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The son of immigrant farm workers from Mexico, Dr. Sifuentez grew up in rural Oregon. As a child he read voraciously even while working alongside his parents in the onion fields. At an early age he became acutely aware of injustice and it had a profound effect on him. His appetite for reading led him to open his eyes way beyond the circumstances of his life. He did well in school and had opportunities that his parents could hardly have imagined.
Dr. Sifuentez attended the University of Oregon on an academic scholarship and became involved in campus politics and was a vocal student leader. He held various leadership positions in M.E.Ch.A (Movimiento Estudiantil Chican@ de Aztlan), the Multicultural Center, and student government. Along with other activists he founded the Oregon Students of Color Coalition, an organization committed to fighting for educational access for students of color. He graduated a triple major in History, Ethnic Studies, and Political Science. He continued his education at the University of Oregon receiving a Masters in History. He also mentored and tutored student athletes while working for the athletic department.
Instead of becoming a full time organizer, he decided to pursue his PhD at Brown University. At Brown, Sifuentez worked with his mentor Matthew Garcia on the award winning Smithsonian exhibit on Braceros. He began teaching as a graduate student at Brown University where he was awarded Top Ten Classes in Rhode Island by Rhode Island Monthly for his Sports, Race, and Gender course. He was awarded his American Studies PhD in 2010. His dissertation about Mexican workers in the Pacific Northwest has been developed into a forthcoming book from Rutgers University Press.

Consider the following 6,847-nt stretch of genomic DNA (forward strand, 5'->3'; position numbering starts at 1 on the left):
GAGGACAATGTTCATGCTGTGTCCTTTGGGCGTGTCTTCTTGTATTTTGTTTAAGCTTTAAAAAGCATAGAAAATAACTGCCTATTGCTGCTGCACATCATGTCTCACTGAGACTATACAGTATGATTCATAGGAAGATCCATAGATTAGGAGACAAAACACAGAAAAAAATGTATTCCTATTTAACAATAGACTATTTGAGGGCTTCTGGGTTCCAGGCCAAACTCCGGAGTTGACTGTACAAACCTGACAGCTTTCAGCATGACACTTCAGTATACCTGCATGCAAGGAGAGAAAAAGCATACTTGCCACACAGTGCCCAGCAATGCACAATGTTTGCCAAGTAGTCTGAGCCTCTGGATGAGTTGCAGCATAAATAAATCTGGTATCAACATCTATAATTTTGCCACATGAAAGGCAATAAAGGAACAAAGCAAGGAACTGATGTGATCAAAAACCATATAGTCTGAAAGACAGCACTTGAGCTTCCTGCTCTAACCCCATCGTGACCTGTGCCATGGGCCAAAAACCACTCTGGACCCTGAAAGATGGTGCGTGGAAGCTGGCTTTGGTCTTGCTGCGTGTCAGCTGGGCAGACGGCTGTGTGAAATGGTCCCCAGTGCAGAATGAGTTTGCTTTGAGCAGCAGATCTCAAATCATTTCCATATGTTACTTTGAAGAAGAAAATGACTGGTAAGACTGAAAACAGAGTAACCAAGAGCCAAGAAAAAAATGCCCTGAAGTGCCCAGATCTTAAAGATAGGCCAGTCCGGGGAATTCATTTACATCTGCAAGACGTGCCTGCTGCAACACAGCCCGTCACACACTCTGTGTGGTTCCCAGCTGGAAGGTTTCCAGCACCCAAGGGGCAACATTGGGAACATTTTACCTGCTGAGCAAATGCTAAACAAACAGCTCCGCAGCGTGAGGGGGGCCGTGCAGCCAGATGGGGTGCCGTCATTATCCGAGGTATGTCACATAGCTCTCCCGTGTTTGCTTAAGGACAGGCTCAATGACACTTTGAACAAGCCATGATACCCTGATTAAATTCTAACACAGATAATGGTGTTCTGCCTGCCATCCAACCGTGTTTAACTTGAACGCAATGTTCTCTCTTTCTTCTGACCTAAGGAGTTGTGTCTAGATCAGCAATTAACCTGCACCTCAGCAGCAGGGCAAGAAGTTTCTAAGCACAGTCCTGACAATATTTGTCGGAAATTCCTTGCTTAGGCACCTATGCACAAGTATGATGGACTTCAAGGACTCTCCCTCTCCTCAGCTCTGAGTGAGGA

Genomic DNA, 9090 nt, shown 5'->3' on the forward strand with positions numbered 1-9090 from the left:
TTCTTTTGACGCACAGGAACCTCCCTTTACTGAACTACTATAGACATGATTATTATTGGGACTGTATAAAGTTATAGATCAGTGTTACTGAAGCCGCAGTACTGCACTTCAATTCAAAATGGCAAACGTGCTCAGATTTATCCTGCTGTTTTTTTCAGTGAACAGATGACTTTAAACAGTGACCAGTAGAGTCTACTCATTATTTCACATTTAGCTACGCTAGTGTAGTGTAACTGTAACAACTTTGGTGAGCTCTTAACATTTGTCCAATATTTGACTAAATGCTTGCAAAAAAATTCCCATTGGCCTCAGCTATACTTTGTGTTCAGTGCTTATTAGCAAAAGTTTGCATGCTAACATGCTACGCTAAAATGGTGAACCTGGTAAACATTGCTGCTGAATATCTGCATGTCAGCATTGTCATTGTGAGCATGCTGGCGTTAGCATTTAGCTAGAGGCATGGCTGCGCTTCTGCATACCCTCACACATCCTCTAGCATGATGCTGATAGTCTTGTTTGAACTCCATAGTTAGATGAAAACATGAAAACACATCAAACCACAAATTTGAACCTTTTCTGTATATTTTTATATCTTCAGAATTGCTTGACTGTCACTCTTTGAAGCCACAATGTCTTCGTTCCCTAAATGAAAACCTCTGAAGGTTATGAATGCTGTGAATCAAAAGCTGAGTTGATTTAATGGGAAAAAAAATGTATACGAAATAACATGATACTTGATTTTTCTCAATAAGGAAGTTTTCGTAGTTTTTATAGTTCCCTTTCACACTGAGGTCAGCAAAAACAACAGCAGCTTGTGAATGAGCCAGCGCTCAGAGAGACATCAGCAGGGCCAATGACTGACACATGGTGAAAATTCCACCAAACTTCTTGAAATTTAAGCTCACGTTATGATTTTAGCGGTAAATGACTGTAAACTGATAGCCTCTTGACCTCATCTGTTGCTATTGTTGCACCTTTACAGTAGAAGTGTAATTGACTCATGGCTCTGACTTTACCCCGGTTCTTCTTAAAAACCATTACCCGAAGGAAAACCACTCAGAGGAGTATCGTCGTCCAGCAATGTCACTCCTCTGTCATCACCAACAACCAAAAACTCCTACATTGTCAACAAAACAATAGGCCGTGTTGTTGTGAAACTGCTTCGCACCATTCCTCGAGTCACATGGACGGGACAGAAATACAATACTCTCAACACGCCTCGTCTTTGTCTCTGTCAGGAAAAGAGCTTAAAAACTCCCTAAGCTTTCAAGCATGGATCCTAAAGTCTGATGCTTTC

Dr. Sifuentez began his professional career at the University of California, Merced, in the heart of the California’s Central Valley. The first Research-One university built in the 21st century, the school is known for its diverse student body and emerging academic reputation. On campus he sits on the Undergraduate Council, Athletic Advisory Committee, and is a member of the Critical Race and Ethnic Studies working group.
His current project focuses on farm workers, water rights, and food equity in the Central Valley.
Dr. Sifuentez currently lives in Fresno, with his wife Sarah and baby boy, Santana. When he isn’t working he enjoys watching his Oregon Ducks play on Saturdays.
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